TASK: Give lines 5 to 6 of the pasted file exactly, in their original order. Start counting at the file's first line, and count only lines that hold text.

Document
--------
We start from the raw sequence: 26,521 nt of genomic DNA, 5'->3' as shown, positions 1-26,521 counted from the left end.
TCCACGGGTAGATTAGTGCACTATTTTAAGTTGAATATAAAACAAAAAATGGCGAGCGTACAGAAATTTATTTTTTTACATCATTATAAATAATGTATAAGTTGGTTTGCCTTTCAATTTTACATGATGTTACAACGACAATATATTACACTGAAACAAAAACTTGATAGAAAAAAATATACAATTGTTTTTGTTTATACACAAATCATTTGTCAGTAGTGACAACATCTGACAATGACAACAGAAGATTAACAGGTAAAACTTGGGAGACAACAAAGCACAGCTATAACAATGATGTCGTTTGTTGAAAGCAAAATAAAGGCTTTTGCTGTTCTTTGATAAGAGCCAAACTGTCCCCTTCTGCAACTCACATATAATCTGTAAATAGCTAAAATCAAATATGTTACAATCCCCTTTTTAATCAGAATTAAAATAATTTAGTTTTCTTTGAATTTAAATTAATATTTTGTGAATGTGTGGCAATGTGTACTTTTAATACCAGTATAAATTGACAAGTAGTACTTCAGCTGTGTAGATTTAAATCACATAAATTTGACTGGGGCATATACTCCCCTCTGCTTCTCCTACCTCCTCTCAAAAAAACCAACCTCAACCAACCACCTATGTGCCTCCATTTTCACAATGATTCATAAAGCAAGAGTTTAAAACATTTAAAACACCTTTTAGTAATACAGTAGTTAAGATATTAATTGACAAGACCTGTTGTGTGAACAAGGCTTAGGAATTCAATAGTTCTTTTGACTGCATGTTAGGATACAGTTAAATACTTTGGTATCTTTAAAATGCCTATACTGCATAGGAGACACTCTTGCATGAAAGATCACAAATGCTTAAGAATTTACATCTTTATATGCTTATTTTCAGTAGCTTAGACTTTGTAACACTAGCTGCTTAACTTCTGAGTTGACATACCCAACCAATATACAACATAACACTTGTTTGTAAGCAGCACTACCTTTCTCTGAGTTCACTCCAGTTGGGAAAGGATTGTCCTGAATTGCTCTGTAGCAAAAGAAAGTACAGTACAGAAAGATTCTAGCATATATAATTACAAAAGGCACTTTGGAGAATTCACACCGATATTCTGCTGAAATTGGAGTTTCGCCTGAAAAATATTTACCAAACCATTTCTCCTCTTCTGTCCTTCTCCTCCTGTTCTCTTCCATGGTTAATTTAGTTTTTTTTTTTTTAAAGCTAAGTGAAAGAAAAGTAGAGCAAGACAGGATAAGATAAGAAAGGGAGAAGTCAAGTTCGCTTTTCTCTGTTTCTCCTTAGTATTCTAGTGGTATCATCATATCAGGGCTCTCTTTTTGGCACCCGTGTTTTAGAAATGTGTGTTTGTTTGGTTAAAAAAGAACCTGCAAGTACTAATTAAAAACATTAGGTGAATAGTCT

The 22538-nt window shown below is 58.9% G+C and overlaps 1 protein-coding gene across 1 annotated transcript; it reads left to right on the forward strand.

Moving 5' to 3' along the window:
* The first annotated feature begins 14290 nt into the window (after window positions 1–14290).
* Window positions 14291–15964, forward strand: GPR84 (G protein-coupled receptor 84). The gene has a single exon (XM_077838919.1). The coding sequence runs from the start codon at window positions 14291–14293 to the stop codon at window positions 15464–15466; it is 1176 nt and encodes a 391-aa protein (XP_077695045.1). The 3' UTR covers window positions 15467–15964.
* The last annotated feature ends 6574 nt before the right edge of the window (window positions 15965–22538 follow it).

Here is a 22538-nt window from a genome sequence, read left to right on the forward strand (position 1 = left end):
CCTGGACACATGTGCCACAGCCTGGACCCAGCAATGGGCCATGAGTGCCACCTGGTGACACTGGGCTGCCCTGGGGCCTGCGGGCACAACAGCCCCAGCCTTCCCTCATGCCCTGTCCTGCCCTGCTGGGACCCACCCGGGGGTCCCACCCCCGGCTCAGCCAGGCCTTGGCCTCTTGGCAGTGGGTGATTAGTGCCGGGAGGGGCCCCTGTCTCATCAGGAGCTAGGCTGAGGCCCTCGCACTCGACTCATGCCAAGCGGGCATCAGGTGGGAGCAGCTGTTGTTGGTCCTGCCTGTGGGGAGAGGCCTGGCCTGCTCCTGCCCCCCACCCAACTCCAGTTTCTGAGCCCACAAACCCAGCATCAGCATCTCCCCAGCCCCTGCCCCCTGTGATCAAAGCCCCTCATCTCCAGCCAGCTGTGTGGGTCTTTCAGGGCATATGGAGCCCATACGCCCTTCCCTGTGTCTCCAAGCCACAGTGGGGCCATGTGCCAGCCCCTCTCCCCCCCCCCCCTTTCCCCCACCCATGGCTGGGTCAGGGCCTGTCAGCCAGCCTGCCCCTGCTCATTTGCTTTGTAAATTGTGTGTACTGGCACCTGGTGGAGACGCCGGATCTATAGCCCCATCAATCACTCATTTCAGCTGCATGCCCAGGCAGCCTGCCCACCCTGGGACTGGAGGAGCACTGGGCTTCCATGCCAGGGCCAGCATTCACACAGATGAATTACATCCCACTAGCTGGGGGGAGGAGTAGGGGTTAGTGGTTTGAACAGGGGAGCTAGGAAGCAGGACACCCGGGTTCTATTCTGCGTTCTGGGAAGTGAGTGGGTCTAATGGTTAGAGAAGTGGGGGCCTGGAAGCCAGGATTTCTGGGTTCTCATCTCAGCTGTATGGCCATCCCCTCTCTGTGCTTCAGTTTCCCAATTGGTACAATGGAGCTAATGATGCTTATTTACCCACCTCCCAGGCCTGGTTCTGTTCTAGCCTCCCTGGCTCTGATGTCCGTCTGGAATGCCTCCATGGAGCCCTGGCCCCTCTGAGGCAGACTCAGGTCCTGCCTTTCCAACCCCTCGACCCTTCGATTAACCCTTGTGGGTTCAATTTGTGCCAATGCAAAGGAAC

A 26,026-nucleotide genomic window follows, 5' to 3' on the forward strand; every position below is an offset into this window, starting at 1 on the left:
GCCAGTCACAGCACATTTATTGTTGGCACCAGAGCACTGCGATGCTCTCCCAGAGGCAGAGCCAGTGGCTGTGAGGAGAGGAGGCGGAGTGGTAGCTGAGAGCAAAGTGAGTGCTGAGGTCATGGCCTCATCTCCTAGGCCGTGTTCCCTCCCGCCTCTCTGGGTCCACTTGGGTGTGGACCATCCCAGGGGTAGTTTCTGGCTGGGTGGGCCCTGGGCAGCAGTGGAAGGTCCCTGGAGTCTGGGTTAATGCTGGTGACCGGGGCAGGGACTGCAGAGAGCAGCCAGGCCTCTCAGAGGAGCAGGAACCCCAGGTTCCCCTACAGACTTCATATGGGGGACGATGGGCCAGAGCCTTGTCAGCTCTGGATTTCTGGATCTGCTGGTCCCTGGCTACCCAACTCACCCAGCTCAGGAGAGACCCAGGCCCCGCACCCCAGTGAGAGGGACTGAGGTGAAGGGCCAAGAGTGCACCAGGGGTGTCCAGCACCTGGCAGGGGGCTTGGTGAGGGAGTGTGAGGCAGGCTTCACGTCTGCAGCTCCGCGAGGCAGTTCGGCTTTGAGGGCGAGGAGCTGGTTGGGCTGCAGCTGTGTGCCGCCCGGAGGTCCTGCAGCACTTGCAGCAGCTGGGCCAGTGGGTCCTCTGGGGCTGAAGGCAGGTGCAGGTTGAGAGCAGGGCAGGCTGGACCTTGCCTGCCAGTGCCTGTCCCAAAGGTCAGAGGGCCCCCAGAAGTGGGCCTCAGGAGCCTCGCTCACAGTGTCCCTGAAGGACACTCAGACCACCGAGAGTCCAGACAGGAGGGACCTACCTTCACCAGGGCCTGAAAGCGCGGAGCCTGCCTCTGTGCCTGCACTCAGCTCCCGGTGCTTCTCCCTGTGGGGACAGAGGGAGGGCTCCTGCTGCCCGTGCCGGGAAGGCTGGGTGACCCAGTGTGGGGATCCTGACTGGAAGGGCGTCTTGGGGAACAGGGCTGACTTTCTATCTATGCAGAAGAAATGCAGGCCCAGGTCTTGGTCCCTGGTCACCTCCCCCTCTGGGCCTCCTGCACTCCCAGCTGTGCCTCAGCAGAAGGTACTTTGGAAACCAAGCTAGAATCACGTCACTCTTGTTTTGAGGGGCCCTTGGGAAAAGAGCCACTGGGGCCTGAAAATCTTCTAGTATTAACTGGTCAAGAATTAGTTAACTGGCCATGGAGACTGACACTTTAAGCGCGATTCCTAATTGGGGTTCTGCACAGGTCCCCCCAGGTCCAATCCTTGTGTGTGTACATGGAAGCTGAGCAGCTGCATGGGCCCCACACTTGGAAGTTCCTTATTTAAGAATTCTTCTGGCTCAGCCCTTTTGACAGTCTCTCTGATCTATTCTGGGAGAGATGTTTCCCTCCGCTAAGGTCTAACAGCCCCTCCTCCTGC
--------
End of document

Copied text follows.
* The first annotated feature begins 14290 nt into the window (after window positions 1–14290).
* Window positions 14291–15964, forward strand: GPR84 (G protein-coupled receptor 84). The gene has a single exon (XM_077838919.1). The coding sequence runs from the start codon at window positions 14291–14293 to the stop codon at window positions 15464–15466; it is 1176 nt and encodes a 391-aa protein (XP_077695045.1). The 3' UTR covers window positions 15467–15964.